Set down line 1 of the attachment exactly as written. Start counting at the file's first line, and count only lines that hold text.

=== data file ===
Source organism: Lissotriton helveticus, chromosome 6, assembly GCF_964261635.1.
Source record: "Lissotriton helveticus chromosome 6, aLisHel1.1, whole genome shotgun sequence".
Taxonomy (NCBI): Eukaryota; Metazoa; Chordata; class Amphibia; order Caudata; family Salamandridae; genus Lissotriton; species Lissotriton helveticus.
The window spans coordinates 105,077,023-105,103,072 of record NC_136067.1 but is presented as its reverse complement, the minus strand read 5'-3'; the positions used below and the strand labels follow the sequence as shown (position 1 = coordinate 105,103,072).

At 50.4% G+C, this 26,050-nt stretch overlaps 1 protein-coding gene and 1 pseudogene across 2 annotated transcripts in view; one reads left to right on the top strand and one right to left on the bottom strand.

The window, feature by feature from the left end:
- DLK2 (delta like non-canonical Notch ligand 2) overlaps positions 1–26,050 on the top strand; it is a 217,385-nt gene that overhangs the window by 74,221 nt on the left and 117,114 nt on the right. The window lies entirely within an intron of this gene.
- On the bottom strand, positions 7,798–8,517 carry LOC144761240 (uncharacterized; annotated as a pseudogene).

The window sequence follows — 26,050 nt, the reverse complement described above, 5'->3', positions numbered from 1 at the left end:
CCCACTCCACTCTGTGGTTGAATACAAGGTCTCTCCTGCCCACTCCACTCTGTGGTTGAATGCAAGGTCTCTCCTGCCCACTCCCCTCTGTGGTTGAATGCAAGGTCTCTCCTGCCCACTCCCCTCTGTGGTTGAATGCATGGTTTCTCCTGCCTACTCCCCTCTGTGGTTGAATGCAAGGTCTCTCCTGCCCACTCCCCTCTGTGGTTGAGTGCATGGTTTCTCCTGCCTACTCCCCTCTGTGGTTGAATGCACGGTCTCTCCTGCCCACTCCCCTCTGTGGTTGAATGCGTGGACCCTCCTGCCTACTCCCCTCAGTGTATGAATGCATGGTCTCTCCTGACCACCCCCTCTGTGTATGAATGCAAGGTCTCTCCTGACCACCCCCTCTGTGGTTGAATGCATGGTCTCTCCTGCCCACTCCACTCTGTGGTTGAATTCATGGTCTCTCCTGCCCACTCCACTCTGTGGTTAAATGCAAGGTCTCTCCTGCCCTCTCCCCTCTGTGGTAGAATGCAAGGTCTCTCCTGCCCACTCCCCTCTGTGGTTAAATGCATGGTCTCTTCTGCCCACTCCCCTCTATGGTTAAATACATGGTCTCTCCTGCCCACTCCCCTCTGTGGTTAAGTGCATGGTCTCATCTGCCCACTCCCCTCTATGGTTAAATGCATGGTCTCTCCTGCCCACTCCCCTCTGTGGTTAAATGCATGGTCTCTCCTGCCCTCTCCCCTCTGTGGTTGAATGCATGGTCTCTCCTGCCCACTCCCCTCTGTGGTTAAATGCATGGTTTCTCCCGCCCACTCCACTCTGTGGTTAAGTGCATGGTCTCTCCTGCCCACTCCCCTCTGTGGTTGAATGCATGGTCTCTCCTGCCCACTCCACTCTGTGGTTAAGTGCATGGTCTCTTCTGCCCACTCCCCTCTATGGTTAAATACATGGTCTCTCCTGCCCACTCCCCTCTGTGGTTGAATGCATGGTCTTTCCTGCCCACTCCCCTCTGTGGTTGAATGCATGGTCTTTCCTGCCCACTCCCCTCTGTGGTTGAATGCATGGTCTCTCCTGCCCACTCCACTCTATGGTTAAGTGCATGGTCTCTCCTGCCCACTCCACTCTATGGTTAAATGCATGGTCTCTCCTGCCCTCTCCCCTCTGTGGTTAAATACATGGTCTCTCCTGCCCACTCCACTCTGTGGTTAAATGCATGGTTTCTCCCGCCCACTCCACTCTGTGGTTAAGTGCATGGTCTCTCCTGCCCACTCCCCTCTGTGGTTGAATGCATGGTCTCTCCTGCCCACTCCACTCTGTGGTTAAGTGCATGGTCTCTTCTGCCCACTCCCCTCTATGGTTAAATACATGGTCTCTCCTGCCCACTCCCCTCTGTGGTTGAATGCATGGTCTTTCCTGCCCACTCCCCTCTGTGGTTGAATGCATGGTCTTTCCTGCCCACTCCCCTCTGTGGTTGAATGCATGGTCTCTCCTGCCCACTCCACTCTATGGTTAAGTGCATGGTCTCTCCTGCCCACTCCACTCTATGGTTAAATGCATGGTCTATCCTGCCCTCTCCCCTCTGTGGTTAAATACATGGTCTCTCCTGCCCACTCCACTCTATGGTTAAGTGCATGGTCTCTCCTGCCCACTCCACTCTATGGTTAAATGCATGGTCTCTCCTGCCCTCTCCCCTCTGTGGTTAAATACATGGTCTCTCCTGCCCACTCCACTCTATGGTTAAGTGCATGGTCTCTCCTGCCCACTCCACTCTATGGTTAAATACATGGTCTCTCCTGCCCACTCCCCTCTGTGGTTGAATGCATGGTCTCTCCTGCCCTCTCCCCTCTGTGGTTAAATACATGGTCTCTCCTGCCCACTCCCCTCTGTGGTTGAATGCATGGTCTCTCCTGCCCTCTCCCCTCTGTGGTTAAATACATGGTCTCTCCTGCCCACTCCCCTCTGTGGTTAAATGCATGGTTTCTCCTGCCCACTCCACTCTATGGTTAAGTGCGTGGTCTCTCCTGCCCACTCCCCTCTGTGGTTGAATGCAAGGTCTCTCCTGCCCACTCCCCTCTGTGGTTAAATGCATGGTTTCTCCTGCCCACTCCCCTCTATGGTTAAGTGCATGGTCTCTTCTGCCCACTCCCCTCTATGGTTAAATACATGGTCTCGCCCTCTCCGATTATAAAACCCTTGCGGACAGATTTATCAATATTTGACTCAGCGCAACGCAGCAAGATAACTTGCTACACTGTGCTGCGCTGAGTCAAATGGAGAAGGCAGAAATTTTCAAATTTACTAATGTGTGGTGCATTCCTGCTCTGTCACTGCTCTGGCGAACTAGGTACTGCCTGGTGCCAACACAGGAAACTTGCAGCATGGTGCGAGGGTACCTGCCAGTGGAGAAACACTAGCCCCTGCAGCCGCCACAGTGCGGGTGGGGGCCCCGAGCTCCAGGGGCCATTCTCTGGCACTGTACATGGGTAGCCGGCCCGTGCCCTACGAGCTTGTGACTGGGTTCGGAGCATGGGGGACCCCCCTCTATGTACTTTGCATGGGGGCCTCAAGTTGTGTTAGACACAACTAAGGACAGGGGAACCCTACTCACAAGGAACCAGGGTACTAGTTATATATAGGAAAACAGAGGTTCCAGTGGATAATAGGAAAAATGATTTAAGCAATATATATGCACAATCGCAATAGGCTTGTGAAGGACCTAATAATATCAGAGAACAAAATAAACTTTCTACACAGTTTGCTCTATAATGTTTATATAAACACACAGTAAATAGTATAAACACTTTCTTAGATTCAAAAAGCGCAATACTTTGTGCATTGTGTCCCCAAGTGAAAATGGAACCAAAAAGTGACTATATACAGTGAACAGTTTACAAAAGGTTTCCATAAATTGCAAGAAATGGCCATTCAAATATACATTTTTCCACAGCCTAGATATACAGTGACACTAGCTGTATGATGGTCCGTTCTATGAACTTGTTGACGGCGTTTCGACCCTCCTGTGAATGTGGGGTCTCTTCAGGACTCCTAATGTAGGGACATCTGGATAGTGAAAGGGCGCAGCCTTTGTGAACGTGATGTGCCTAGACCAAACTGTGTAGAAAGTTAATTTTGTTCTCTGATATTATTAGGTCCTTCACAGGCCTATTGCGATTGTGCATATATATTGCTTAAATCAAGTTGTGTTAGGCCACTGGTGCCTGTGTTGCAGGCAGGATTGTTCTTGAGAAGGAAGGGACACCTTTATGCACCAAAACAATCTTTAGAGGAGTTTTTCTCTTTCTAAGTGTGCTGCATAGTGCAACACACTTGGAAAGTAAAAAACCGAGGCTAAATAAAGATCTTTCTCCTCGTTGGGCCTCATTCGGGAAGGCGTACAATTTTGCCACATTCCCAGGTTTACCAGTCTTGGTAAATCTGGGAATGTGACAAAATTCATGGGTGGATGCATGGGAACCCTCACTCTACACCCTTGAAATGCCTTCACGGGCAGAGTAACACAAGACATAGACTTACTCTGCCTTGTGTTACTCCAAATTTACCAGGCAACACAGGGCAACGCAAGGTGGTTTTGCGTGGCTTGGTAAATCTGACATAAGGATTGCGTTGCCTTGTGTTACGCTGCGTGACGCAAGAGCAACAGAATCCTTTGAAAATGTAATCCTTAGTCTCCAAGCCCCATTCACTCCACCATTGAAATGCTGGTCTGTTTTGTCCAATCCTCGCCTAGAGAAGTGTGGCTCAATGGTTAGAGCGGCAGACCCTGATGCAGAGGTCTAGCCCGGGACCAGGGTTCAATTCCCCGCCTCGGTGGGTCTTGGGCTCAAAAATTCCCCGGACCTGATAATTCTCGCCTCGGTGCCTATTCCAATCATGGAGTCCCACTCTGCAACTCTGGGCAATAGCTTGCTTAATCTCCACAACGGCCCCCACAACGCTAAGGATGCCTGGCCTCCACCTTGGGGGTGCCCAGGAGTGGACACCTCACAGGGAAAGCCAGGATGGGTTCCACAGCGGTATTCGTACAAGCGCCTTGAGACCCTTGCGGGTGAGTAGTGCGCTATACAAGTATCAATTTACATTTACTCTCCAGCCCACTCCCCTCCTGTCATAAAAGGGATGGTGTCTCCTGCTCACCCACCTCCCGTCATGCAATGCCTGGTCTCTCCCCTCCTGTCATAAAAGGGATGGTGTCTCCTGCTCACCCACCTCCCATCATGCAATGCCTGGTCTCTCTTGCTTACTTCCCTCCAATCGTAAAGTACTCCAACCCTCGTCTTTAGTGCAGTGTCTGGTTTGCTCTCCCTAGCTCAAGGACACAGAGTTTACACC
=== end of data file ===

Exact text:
Source organism: Lissotriton helveticus, chromosome 6, assembly GCF_964261635.1.